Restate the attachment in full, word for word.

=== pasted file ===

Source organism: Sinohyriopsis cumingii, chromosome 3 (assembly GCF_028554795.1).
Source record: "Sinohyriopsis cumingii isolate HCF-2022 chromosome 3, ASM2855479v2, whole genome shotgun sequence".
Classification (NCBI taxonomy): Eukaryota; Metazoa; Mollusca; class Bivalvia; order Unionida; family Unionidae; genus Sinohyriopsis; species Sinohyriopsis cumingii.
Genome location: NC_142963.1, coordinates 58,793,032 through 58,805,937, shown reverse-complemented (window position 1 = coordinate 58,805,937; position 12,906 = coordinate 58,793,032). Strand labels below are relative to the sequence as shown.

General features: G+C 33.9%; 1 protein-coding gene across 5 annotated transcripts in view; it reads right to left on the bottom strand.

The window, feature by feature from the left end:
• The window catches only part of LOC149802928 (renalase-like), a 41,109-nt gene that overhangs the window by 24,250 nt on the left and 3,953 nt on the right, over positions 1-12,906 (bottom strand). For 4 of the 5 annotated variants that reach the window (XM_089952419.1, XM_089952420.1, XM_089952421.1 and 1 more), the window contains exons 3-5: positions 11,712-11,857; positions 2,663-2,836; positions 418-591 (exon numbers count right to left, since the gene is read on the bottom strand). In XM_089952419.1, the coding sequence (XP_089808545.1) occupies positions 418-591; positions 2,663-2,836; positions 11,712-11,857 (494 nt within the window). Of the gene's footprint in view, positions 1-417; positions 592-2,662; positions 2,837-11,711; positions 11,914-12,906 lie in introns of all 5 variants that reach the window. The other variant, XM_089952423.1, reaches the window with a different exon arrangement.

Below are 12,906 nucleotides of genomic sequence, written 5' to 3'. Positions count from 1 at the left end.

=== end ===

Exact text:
Source organism: Sinohyriopsis cumingii, chromosome 3 (assembly GCF_028554795.1).
Source record: "Sinohyriopsis cumingii isolate HCF-2022 chromosome 3, ASM2855479v2, whole genome shotgun sequence".
Classification (NCBI taxonomy): Eukaryota; Metazoa; Mollusca; class Bivalvia; order Unionida; family Unionidae; genus Sinohyriopsis; species Sinohyriopsis cumingii.
Genome location: NC_142963.1, coordinates 58,793,032 through 58,805,937, shown reverse-complemented (window position 1 = coordinate 58,805,937; position 12,906 = coordinate 58,793,032). Strand labels below are relative to the sequence as shown.

General features: G+C 33.9%; 1 protein-coding gene across 5 annotated transcripts in view; it reads right to left on the bottom strand.

The window, feature by feature from the left end:
• The window catches only part of LOC149802928 (renalase-like), a 41,109-nt gene that overhangs the window by 24,250 nt on the left and 3,953 nt on the right, over positions 1-12,906 (bottom strand). For 4 of the 5 annotated variants that reach the window (XM_089952419.1, XM_089952420.1, XM_089952421.1 and 1 more), the window contains exons 3-5: positions 11,712-11,857; positions 2,663-2,836; positions 418-591 (exon numbers count right to left, since the gene is read on the bottom strand). In XM_089952419.1, the coding sequence (XP_089808545.1) occupies positions 418-591; positions 2,663-2,836; positions 11,712-11,857 (494 nt within the window). Of the gene's footprint in view, positions 1-417; positions 592-2,662; positions 2,837-11,711; positions 11,914-12,906 lie in introns of all 5 variants that reach the window. The other variant, XM_089952423.1, reaches the window with a different exon arrangement.

Below are 12,906 nucleotides of genomic sequence, written 5' to 3'. Positions count from 1 at the left end.